by Guy Page
Teacher recruitment has become an additional challenge during the pandemic, with several hundred openings state-wide across many subject areas and grade levels, according to the 802 Ed Newsletter, a publication of Vermont’s associations for principals, superintendents, and school board members, as well as state and national education agencies.
The reasons for teacher shortages are many and complicated, according to studies linked in the 802 Ed newsletter. Two facts, however, do stand out out: the national shortages are worst in difficult-to-find subject areas such as math and special education, and Vermont does not pay more to teachers in shortage areas.
The statewide need for substitute coverage seems to be increasing, in some cases with school leaders filling in where needed, such as lunch duty, hallway supervision, and even making sure that the lawn is mowed. Other states are seeing similar challenges, 802 Ed said.
In Vermont the number of job openings for substitute teachers, paraprofessionals, nurses, and other staff has topped the 500 mark. In fact, the current rate is showing an increase of about 6 job openings per day over the past two weeks, which suggests that the market for substitutes is getting even more difficult for schools. The law of supply and demand seems to be kicking in – Spaulding High School in Barre is offering $25/hour for licensed substitutes, more than twice the minimum wage.
With some 1800 open positions in Vermont’s schools, there are sometimes unusual opportunities. For example, the Vermont School Boards Association recently posted a position opening for Director of Education Services, to design and deliver workshops throughout the year for school board members across the state, 802 Ed said.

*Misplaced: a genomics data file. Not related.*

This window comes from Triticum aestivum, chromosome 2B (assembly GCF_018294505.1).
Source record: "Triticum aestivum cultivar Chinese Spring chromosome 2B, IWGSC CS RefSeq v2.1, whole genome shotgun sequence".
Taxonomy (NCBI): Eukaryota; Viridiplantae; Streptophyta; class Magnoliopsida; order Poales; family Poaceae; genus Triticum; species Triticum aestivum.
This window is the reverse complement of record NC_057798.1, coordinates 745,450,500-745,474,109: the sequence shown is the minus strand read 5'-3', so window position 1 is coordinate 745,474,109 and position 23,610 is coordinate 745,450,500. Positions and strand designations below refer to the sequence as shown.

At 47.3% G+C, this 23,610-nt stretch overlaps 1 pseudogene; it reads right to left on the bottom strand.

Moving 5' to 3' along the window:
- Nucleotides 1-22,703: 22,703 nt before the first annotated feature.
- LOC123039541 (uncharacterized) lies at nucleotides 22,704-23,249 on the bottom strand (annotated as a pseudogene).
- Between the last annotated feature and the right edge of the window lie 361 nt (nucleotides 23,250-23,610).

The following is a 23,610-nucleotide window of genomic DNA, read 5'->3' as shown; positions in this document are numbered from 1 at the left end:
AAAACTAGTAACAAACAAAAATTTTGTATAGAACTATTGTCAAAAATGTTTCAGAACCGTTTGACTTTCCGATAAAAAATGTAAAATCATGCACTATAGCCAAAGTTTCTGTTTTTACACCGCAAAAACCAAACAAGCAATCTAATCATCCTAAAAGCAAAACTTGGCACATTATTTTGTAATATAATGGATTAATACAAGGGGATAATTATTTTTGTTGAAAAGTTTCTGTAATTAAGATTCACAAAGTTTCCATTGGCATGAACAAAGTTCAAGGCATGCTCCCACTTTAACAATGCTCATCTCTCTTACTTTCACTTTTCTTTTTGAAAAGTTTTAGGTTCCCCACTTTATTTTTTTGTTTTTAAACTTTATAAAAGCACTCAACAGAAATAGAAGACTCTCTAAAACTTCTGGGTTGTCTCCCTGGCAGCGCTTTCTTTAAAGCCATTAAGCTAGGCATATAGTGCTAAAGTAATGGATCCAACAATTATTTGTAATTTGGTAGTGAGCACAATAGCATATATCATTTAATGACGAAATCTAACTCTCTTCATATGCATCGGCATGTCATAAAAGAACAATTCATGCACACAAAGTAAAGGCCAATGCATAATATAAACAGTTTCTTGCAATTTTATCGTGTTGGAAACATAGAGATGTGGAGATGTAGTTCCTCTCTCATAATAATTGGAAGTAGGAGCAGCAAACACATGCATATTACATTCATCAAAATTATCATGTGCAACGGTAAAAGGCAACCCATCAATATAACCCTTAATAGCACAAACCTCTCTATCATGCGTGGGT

The school worker shortage is taking place even as an unprecedented number of parents take their children out of the public schools and opt for home-schooling instead.
Except for last year, when most of the school buildings were closed, home-schooling is at an all-time high. As of 10/21/2021 there are 3643 home school enrollments received, Agency of Education Secretary Dan French told Vermont Daily Chronicle last week. As of 10/21/2020 there were 4972 enrollments received with a 2020-2021 School Year total 5504. In previous years, home-schooling enrollment fluctuated around 2000.
Public school enrollment figures will not be available until some time this winter.
This news story includes content published in the 802 Ed Newsletter.